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Survey: Africa 'Bleakest' in Freedom

  • Nico Colombant

Freedom House shows Africa fared poorly in 2009, with 16 African countries showing declines in political rights, civil liberties

The U.S. human rights monitoring group Freedom House says Africa ranks as the "bleakest" region in a bleak year in terms of political rights and civil liberties in 2009. But positive developments did take place in one country, often cited as among the world's least free.

Freedom House Research Director Arch Puddington says Africa fared very poorly in its latest survey.

"This past year, the year 2009, Africa declined more than any other region in the world. There were a total of 16 countries in Africa that showed declines and the number of improvements was considerably smaller than that," he said.

Coups, constitutional changes to extend presidential terms, repression, poor governance and a lack of the rule of law marked many parts of Africa last year.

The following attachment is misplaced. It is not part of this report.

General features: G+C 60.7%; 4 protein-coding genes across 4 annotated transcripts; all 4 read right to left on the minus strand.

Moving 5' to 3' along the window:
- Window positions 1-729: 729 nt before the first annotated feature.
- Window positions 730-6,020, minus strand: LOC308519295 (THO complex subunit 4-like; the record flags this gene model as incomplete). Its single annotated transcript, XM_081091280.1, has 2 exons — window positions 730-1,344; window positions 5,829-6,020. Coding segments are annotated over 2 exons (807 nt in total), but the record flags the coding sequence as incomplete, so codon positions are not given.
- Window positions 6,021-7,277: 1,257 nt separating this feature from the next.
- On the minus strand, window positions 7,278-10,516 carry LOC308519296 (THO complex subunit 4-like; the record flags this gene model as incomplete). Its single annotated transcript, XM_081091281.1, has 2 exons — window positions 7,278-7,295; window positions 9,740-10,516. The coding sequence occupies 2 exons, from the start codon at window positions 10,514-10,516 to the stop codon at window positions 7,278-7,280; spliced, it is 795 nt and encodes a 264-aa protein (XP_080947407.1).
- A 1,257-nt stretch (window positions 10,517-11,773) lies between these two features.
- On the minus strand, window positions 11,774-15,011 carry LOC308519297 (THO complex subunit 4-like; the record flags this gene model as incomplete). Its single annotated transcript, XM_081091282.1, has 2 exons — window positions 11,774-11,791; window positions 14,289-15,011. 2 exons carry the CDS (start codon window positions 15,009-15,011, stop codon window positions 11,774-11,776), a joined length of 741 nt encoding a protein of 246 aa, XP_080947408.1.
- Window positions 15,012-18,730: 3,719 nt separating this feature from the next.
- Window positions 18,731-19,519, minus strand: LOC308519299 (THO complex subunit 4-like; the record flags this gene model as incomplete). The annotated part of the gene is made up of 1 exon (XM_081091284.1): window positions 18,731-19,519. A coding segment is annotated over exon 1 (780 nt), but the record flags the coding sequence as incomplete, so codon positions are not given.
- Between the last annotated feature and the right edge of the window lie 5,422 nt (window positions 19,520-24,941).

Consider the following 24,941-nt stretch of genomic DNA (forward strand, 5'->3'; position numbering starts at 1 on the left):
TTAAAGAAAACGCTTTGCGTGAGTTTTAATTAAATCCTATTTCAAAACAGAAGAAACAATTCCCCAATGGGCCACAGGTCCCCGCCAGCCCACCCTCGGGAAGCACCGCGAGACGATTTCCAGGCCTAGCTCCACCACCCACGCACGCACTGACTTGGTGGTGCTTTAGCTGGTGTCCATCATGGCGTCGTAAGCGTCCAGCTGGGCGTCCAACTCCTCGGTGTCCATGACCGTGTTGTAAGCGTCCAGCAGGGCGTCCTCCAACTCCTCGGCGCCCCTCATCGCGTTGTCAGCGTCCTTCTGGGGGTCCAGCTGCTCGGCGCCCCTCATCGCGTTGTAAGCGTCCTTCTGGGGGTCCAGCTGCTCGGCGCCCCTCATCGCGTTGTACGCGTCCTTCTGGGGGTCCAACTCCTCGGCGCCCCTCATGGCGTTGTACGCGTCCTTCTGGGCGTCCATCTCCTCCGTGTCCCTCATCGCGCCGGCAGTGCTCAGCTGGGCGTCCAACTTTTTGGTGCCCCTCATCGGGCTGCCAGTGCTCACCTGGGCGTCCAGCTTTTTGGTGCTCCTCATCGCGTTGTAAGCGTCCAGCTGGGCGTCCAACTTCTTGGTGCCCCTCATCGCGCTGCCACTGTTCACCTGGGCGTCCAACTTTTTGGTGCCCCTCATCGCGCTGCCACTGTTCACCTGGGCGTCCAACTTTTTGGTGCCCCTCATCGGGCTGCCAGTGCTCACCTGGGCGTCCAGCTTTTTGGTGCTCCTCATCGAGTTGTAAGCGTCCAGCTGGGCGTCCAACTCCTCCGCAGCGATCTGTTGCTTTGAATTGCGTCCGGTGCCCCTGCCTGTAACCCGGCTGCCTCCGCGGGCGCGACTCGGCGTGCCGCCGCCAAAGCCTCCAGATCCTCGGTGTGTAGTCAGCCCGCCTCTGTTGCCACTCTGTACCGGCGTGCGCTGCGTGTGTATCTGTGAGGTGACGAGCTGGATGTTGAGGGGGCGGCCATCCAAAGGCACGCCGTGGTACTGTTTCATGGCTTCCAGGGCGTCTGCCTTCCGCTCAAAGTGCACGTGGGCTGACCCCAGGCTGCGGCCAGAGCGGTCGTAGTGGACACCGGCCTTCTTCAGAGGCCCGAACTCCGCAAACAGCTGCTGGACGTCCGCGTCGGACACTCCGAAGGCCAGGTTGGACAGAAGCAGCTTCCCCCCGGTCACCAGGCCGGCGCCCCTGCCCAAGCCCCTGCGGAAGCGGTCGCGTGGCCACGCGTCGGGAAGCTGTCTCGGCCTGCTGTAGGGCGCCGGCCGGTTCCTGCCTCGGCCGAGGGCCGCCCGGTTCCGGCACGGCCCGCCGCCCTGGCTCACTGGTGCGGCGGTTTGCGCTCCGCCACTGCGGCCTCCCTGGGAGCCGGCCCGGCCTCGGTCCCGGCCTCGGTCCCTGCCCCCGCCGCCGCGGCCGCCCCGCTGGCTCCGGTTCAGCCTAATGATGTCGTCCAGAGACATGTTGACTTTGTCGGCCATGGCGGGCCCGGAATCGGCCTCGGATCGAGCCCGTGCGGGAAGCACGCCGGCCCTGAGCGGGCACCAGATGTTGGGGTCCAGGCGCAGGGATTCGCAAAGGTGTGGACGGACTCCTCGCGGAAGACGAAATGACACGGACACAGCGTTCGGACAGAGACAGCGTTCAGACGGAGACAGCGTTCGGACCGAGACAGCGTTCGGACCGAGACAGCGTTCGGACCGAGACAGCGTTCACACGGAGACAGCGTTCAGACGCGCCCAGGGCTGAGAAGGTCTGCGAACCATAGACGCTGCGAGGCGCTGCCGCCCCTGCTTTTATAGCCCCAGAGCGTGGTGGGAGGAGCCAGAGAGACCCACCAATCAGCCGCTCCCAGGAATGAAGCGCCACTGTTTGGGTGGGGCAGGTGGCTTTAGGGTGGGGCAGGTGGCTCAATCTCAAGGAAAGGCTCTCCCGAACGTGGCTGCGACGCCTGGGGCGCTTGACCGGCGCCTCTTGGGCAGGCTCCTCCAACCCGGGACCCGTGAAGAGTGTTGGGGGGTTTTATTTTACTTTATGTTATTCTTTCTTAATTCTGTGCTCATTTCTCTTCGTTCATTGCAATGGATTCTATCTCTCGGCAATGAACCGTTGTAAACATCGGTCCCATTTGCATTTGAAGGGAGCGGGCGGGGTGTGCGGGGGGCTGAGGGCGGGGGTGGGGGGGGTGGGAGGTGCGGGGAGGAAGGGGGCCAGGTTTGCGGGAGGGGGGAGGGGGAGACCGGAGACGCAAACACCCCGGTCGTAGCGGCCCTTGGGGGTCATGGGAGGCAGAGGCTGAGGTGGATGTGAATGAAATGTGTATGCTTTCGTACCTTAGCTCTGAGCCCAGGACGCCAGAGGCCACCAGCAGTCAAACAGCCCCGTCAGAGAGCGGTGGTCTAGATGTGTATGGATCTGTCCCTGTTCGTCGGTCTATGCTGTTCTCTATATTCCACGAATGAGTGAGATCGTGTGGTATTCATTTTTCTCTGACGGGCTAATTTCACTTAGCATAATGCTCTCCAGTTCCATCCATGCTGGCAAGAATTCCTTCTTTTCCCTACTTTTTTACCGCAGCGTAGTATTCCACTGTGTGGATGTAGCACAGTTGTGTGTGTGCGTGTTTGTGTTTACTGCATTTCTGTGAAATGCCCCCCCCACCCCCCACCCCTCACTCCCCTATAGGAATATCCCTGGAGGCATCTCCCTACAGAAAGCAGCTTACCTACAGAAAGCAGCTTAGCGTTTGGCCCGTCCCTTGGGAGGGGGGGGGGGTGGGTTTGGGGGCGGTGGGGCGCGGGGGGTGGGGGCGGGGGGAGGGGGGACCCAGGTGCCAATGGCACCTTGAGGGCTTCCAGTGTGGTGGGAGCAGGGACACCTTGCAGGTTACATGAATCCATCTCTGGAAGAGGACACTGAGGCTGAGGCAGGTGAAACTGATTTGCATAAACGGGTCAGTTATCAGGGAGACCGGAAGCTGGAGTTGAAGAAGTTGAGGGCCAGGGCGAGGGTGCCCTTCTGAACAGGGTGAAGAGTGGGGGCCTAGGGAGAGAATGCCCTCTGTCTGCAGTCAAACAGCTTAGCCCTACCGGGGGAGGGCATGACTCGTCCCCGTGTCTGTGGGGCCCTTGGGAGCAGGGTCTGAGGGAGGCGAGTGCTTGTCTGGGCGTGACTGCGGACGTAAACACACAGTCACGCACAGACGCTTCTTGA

Puddington says the data Freedom House collected is worrisome because erosions of freedom were recorded in what had been reform-minded countries such as Lesotho, Botswana and Mozambique, and regional heavyweights like Nigeria and Kenya as well as in some of the lowest ranked countries like Guinea, Ethiopia and Eritrea.

Despite massive United Nations and international foreign assistance, Puddington says the Democratic Republic of Congo remains in very bad shape in terms of freedom.

"We have seen very little evidence of improvement there. This past year, there were many threats against journalists. There were threats against opposition political candidates. We did not see things moving in the right direction," he said.

According to Puddington, a rare spot of improvement was often-derided Zimbabwe.

"This past year, we did see evidence of improvement. We saw the coalition government," said Puddington "It is not terribly successful, but there have been some positive developments. There is less violence. There is less violence against the political opposition. You have got a sitting parliament now that is dominated by the political opposition. You have got Morgan Tsvangirai as the number two man in the government. So all these things do lead to improvements in their political rights situation and we hope they can build on those in the future."

But Puddington cautions that Zimbabwe remains one of the world's most repressive countries. And according to the Freedom House survey, it has more company on the African continent than in recent years.